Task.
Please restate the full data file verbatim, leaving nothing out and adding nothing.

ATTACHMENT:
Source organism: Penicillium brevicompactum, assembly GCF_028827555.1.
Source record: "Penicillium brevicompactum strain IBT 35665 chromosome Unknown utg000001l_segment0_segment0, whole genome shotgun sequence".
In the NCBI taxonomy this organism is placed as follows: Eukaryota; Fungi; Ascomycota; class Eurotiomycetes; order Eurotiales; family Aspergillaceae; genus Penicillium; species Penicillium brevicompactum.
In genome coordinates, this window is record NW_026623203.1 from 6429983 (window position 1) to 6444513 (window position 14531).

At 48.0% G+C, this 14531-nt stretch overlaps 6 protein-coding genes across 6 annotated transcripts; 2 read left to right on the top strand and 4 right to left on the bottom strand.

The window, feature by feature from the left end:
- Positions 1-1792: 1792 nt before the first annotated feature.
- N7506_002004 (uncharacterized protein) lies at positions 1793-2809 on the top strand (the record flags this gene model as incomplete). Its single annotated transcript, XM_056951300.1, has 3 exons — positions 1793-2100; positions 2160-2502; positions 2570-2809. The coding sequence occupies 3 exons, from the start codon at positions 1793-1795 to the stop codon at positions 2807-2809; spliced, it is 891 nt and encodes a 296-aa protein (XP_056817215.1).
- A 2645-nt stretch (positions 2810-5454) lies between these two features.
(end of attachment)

Source organism: Penicillium brevicompactum, assembly GCF_028827555.1.
Source record: "Penicillium brevicompactum strain IBT 35665 chromosome Unknown utg000001l_segment0_segment0, whole genome shotgun sequence".
In the NCBI taxonomy this organism is placed as follows: Eukaryota; Fungi; Ascomycota; class Eurotiomycetes; order Eurotiales; family Aspergillaceae; genus Penicillium; species Penicillium brevicompactum.
In genome coordinates, this window is record NW_026623203.1 from 6429983 (window position 1) to 6444513 (window position 14531).

At 48.0% G+C, this 14531-nt stretch overlaps 6 protein-coding genes across 6 annotated transcripts; 2 read left to right on the top strand and 4 right to left on the bottom strand.

The window, feature by feature from the left end:
- Positions 1-1792: 1792 nt before the first annotated feature.
- N7506_002004 (uncharacterized protein) lies at positions 1793-2809 on the top strand (the record flags this gene model as incomplete). Its single annotated transcript, XM_056951300.1, has 3 exons — positions 1793-2100; positions 2160-2502; positions 2570-2809. The coding sequence occupies 3 exons, from the start codon at positions 1793-1795 to the stop codon at positions 2807-2809; spliced, it is 891 nt and encodes a 296-aa protein (XP_056817215.1).
- A 2645-nt stretch (positions 2810-5454) lies between these two features.